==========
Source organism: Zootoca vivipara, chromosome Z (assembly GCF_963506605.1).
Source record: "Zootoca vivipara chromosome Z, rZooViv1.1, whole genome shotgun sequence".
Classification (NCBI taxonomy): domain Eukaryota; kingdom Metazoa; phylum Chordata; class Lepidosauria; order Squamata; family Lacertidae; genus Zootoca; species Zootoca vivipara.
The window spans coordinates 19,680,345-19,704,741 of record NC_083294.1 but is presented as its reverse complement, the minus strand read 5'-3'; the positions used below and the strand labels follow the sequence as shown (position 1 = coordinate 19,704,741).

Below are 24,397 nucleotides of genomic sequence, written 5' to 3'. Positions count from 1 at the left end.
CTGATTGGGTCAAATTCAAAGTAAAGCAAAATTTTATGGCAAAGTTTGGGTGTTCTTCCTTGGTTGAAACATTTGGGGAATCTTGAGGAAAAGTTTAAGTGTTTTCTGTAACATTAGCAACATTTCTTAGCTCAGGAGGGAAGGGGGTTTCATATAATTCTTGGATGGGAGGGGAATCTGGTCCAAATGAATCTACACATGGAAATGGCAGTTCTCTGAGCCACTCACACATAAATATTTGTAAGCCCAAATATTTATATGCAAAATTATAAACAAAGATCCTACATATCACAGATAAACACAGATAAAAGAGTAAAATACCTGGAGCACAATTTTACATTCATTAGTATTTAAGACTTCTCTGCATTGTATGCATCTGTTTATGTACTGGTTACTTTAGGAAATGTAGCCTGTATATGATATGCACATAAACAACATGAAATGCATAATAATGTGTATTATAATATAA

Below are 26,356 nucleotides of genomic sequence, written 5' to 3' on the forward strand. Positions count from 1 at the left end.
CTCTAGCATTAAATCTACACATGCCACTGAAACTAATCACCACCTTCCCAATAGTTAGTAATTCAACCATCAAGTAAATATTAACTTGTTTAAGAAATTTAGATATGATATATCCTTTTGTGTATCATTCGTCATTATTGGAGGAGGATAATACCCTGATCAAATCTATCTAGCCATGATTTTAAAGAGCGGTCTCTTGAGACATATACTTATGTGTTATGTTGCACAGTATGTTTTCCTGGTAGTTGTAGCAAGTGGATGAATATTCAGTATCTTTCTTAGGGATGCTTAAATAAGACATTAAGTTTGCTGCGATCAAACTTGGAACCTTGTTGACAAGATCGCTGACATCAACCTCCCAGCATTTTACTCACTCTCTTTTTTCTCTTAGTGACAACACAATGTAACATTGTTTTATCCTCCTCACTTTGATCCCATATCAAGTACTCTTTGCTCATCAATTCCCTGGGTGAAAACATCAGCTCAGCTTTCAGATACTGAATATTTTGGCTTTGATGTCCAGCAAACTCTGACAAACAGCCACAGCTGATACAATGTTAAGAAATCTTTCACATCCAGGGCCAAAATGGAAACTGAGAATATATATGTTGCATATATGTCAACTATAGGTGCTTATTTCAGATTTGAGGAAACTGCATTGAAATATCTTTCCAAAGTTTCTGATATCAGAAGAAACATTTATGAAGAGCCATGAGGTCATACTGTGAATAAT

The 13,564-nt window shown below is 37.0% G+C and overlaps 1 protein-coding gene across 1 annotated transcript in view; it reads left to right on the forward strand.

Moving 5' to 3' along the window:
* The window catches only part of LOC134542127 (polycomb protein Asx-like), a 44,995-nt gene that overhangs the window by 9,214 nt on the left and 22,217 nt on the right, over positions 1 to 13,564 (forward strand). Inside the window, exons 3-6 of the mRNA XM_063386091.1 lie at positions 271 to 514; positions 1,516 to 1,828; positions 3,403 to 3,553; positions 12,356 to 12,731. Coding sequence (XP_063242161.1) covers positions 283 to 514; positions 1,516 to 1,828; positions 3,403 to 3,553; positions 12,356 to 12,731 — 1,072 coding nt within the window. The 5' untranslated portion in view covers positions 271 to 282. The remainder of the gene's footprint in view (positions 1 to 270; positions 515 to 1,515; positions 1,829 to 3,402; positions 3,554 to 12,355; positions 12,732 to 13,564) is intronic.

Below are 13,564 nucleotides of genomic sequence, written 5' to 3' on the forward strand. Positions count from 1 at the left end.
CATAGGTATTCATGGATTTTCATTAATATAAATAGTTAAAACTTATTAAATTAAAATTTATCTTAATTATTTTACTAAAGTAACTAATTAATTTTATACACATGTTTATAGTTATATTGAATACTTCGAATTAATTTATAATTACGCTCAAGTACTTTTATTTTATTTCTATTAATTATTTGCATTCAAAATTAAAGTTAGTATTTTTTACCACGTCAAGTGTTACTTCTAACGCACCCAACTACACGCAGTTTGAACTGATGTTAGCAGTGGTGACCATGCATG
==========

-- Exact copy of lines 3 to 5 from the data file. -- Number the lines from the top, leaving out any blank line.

Classification (NCBI taxonomy): domain Eukaryota; kingdom Metazoa; phylum Chordata; class Lepidosauria; order Squamata; family Lacertidae; genus Zootoca; species Zootoca vivipara.
The window spans coordinates 19,680,345-19,704,741 of record NC_083294.1 but is presented as its reverse complement, the minus strand read 5'-3'; the positions used below and the strand labels follow the sequence as shown (position 1 = coordinate 19,704,741).

Below are 24,397 nucleotides of genomic sequence, written 5' to 3'. Positions count from 1 at the left end.